The Chinese Academy of Social Sciences and The University of Queensland Asia-Pacific Forum
I am delighted to be at this important event, and it is with great pleasure that, as Governor, I welcome all participants in this Forum to Brisbane and to the State of Queensland. I offer a particularly warm welcome to distinguished members of the Chinese Academy of Social Sciences.
Last weekend Brisbane played host to the leaders of the G20 and also hosted a large number of other associated activities, including programs specifically designed for groups ranging from business to youth.
These activities are of particular significance in giving the G20 further range and depth at the institutional, professional and personal levels. They complement and support the high-level deliberations and decisions of the G20 heads of government.
I certainly believe that this Forum will fulfil a similar role by bringing together representatives of government, business, and academic and research institutions from Australia and China.
I am particularly pleased that Forum participants are meeting at this prestigious university, which is my alma mater, and in the State of Queensland, which plays a major role in Australia’s relationship with China.
In 2013-2014, Queensland welcomed over three hundred thousand visitors from China keen to see and experience our marvellous State. And tourist flows are most certainly in both directions.
Queensland exports to China in the same period were almost 11.6 billion dollars, more than a quarter of this State’s total exports. Queensland and China have a robust investment relationship. The Queensland Government devotes substantial resources to developing the economic relationship with China.
Queensland is a major destination for Chinese students, with over twenty thousand studying in our State. There are formal and informal relationships and exchanges between academic institutions.
There is growing cooperation in scientific research between China and Queensland’s internationally-renowned research and innovation base.
And, of course, there are many cities in our State that have sister city relationships with counterparts in China.
All of these activities give further substance and weight to the high-level political relationship, strengthening it with tens of thousands of people-to-people contacts built around the principle of mutual benefit.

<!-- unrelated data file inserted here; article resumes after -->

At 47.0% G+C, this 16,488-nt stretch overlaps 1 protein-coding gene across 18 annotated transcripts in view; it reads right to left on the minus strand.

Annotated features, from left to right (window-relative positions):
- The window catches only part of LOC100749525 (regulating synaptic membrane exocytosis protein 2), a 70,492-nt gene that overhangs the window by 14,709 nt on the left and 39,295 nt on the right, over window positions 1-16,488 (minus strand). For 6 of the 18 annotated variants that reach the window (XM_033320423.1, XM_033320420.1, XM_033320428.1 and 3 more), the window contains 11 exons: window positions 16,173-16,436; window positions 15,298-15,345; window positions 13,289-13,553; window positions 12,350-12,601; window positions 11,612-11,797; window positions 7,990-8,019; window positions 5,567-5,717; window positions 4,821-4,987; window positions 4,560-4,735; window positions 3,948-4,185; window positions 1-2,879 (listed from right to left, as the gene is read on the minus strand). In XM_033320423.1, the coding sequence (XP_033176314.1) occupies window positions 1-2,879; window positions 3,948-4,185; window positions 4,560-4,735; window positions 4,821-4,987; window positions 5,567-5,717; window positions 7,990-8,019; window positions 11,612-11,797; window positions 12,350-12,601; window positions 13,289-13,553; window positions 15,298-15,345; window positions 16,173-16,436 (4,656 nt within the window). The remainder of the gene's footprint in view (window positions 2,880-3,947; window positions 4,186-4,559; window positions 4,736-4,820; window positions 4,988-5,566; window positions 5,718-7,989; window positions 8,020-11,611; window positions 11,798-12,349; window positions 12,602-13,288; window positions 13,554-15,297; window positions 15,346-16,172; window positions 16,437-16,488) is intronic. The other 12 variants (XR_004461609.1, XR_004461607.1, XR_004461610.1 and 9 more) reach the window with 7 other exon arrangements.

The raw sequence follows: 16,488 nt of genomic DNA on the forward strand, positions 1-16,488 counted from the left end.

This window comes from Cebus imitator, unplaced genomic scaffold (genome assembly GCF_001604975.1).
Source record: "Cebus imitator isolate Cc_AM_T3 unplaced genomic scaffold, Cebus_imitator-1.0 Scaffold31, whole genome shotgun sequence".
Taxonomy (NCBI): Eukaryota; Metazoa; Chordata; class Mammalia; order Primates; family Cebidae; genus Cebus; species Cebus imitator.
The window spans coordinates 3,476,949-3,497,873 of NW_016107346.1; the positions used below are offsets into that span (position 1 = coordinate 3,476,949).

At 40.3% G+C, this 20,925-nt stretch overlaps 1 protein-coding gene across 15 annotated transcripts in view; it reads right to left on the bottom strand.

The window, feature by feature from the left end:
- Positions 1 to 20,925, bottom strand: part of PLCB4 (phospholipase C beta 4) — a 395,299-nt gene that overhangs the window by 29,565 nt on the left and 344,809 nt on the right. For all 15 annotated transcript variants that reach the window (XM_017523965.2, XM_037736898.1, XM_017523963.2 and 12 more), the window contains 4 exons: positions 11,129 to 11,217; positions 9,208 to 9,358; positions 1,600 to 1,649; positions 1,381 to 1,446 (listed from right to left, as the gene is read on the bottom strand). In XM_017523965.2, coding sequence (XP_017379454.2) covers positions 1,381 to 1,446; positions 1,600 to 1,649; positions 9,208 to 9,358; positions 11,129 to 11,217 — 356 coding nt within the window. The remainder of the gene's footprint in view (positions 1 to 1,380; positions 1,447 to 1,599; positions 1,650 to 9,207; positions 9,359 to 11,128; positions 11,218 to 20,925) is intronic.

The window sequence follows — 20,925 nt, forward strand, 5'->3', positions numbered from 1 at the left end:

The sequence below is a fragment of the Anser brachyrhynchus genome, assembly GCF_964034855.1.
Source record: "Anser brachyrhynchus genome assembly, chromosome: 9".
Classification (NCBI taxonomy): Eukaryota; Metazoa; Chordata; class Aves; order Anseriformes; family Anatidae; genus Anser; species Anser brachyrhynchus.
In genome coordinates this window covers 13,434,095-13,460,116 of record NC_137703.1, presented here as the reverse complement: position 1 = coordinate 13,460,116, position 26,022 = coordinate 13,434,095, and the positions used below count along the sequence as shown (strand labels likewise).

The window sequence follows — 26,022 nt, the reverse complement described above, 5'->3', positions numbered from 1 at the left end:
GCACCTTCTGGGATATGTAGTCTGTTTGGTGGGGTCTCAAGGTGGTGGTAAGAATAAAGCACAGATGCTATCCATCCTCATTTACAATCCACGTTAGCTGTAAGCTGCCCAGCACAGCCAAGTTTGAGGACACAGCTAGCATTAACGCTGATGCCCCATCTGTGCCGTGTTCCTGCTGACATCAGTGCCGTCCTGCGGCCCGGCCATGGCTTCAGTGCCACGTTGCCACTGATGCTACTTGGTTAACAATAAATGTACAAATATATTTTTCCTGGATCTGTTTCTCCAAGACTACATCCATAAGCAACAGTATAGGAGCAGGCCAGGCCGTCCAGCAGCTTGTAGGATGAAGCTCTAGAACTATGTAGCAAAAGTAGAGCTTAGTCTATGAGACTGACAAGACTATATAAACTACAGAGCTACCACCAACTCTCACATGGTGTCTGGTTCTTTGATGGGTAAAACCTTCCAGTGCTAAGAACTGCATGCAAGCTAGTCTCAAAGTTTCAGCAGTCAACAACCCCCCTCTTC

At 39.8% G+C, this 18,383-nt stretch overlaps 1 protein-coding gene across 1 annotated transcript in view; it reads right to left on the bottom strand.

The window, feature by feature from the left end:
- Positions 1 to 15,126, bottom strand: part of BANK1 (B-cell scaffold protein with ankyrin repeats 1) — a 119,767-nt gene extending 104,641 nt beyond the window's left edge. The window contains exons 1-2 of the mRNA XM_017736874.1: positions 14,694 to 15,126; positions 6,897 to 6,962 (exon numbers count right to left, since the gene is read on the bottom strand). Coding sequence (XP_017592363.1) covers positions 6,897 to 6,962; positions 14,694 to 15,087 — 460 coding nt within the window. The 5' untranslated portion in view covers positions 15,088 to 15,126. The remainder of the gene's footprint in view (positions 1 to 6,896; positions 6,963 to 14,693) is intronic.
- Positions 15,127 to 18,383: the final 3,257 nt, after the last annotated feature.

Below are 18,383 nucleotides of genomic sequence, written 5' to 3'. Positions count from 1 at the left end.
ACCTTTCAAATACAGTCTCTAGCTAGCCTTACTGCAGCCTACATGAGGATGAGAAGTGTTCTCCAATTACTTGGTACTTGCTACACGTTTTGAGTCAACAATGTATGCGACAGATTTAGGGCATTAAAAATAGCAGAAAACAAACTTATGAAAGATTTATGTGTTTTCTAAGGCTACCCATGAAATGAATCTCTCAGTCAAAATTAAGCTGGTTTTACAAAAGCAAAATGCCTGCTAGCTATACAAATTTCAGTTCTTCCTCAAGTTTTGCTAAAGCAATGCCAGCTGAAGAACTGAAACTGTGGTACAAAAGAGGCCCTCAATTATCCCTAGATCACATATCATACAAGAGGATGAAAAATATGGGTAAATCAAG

This Forum adds a further dimension. As is appropriate for an event involving academic and research institutions, it is designed to cast an analytical eye over the relationship.
The Forum seeks to identify promising areas for collaboration and it looks to the future in seeking to build a “culture of cooperation” in these areas. I am sure that the session devoted to innovation and environment, in particular, will be inspired by this magnificent building, which is a testament to the university’s commitment to innovation, sustainability, teaching and learning.
The ideas exchanged here, the institutional, professional and personal relationships formed or strengthened, will make a substantial contribution to the bilateral Australian-China relationship.
The Forum program is ambitious and its list of participants impressive. Among them are a former Prime Minister of Australia, senior business leaders, distinguished office holders from the University of Queensland and other Australian universities and, of course, senior representative of the Chinese Academy of Social Sciences.
I congratulate the University of Queensland, for its foresight in organising the Forum.
I thank the Chinese Academy of Social Sciences for its support, including in arranging the participation of so many of its distinguished members.
I thank all those who have agreed to contribute their experience and expertise to the Forum.
It remains to wish you all a productive and stimulating Forum that will further boost understanding and cooperation between Australia and China, Queensland and China, and more broadly in the Asia-Pacific region. Thank you.